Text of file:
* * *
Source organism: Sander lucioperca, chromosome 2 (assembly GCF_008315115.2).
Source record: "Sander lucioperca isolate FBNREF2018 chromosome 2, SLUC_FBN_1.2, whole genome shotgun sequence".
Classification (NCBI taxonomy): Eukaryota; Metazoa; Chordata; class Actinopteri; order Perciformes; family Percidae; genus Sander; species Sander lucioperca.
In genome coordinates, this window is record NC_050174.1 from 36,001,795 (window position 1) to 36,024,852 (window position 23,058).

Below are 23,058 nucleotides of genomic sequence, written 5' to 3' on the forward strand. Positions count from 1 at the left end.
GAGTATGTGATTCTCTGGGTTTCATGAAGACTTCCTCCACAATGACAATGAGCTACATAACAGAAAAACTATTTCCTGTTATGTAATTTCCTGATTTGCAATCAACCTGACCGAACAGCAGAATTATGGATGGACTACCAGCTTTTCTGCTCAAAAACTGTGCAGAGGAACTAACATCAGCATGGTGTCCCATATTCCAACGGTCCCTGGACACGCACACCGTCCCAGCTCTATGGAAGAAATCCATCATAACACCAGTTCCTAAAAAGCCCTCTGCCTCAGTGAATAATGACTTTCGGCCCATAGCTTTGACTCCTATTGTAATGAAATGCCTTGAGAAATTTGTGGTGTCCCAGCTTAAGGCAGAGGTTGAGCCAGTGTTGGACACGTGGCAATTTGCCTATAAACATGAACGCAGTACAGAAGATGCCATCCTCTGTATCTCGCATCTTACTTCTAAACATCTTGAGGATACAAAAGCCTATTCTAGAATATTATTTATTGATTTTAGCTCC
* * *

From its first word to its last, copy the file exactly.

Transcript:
Source organism: Sander lucioperca, chromosome 2 (assembly GCF_008315115.2).
Source record: "Sander lucioperca isolate FBNREF2018 chromosome 2, SLUC_FBN_1.2, whole genome shotgun sequence".
Classification (NCBI taxonomy): Eukaryota; Metazoa; Chordata; class Actinopteri; order Perciformes; family Percidae; genus Sander; species Sander lucioperca.
In genome coordinates, this window is record NC_050174.1 from 36,001,795 (window position 1) to 36,024,852 (window position 23,058).

Below are 23,058 nucleotides of genomic sequence, written 5' to 3' on the forward strand. Positions count from 1 at the left end.
GAGTATGTGATTCTCTGGGTTTCATGAAGACTTCCTCCACAATGACAATGAGCTACATAACAGAAAAACTATTTCCTGTTATGTAATTTCCTGATTTGCAATCAACCTGACCGAACAGCAGAATTATGGATGGACTACCAGCTTTTCTGCTCAAAAACTGTGCAGAGGAACTAACATCAGCATGGTGTCCCATATTCCAACGGTCCCTGGACACGCACACCGTCCCAGCTCTATGGAAGAAATCCATCATAACACCAGTTCCTAAAAAGCCCTCTGCCTCAGTGAATAATGACTTTCGGCCCATAGCTTTGACTCCTATTGTAATGAAATGCCTTGAGAAATTTGTGGTGTCCCAGCTTAAGGCAGAGGTTGAGCCAGTGTTGGACACGTGGCAATTTGCCTATAAACATGAACGCAGTACAGAAGATGCCATCCTCTGTATCTCGCATCTTACTTCTAAACATCTTGAGGATACAAAAGCCTATTCTAGAATATTATTTATTGATTTTAGCTCC